The US’ assistance to Syrian Kurds prevents a full US-Turkey friendship anyway. So, we can also propose that the precepts allow for yet another balance configuration, namely a coalition of the US, Russia, and Syria against Turkey. Whom can Turkey rely on then? Two answers can be given to the question: Turkey can rely on itself through internal balancing efforts to increase and improve its military might, or, through external balancing efforts by aligning with another state that has very high stakes in Syria.
Let us imagine that Turkey and Iran discuss the Syrian issue from the perspective of the creation of a Kurdish state. If we include Iran in the picture, then we must deal with the mutual hostility and friendship relations of five states. While there exist ten triangular relations among the US, Russia, Turkey, Syria, and Iran, two types of configurations offer consistency with the balancing precepts: Either all states become mutual friends, or they are divided into two competing alliances such that states in the same alliance are friends but enemies of all states in the other.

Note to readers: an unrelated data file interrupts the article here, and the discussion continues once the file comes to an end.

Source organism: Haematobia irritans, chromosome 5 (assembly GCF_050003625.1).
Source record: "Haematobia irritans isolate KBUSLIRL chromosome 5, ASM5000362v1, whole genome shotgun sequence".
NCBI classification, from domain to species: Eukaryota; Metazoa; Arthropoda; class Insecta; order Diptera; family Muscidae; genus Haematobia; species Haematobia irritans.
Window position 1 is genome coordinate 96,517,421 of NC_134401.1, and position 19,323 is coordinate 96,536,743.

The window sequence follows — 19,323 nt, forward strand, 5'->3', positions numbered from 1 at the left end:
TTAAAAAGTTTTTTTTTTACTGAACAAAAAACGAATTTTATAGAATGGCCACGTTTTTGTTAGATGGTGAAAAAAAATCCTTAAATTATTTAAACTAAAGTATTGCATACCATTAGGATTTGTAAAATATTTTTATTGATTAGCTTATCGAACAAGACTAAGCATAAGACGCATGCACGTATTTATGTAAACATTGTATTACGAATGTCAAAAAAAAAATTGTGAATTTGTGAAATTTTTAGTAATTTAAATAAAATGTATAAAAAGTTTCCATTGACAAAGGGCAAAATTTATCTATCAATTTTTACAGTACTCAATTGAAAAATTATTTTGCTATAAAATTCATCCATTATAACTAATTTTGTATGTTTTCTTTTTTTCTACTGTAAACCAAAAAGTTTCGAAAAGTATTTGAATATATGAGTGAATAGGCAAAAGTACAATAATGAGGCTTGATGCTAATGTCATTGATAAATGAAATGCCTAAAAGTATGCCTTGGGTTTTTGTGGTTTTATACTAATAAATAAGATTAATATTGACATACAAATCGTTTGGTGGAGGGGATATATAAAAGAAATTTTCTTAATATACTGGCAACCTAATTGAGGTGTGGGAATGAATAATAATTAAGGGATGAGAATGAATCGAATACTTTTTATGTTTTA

Overall cooperation between the US, Russia, Turkey, Syria, and Iran is very desirable but not attainable in the current conflict. No perfect alignment of interests is possible among these states. Thus, there can be three-against-two and four-against-one configurations consistent with the precepts. Of the five possible four-against-one configurations, the one that pits Russia, Turkey, Syria, and Iran against the US is obviously more likely than, for instance, the alliance of the US, Russia, Iran, and Turkey opposing Syria. The cooperation of the four states with each other and their antagonism toward the US generates consistent friend-enemy relations. However, the US-Russia collaboration with respect to the Kurds in Syria under an eventual green light given by the Syrian regime would reveal that a US-Russia-Syria friendship isolates Turkey. Iran, in this case might join Turkey or its two friends: Russia and Syria. The latter option is more likely. Thus, the isolation of Turkey can be strengthened further by Iran.